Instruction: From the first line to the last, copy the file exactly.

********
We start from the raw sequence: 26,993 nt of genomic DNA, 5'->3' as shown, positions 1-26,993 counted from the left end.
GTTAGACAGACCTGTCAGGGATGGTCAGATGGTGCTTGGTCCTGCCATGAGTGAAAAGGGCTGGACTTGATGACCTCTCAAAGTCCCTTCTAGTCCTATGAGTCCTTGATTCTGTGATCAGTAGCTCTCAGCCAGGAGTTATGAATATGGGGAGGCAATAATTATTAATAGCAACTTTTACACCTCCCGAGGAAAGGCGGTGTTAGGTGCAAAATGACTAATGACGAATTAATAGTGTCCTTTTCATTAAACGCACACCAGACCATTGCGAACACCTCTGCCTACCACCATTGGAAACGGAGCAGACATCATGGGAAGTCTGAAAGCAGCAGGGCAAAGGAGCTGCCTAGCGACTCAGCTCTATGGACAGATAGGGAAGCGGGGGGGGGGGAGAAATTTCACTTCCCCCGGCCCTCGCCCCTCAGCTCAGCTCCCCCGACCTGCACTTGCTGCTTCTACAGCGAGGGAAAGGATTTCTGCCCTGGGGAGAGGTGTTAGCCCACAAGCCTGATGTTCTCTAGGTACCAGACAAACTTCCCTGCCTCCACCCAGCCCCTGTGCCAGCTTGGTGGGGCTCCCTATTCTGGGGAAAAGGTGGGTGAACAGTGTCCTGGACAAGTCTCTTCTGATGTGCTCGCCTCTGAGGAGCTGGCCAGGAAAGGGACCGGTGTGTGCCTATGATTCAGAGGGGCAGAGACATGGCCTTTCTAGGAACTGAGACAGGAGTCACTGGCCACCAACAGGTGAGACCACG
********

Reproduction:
We start from the raw sequence: 26,993 nt of genomic DNA, 5'->3' as shown, positions 1-26,993 counted from the left end.
GTTAGACAGACCTGTCAGGGATGGTCAGATGGTGCTTGGTCCTGCCATGAGTGAAAAGGGCTGGACTTGATGACCTCTCAAAGTCCCTTCTAGTCCTATGAGTCCTTGATTCTGTGATCAGTAGCTCTCAGCCAGGAGTTATGAATATGGGGAGGCAATAATTATTAATAGCAACTTTTACACCTCCCGAGGAAAGGCGGTGTTAGGTGCAAAATGACTAATGACGAATTAATAGTGTCCTTTTCATTAAACGCACACCAGACCATTGCGAACACCTCTGCCTACCACCATTGGAAACGGAGCAGACATCATGGGAAGTCTGAAAGCAGCAGGGCAAAGGAGCTGCCTAGCGACTCAGCTCTATGGACAGATAGGGAAGCGGGGGGGGGGGAGAAATTTCACTTCCCCCGGCCCTCGCCCCTCAGCTCAGCTCCCCCGACCTGCACTTGCTGCTTCTACAGCGAGGGAAAGGATTTCTGCCCTGGGGAGAGGTGTTAGCCCACAAGCCTGATGTTCTCTAGGTACCAGACAAACTTCCCTGCCTCCACCCAGCCCCTGTGCCAGCTTGGTGGGGCTCCCTATTCTGGGGAAAAGGTGGGTGAACAGTGTCCTGGACAAGTCTCTTCTGATGTGCTCGCCTCTGAGGAGCTGGCCAGGAAAGGGACCGGTGTGTGCCTATGATTCAGAGGGGCAGAGACATGGCCTTTCTAGGAACTGAGACAGGAGTCACTGGCCACCAACAGGTGAGACCACG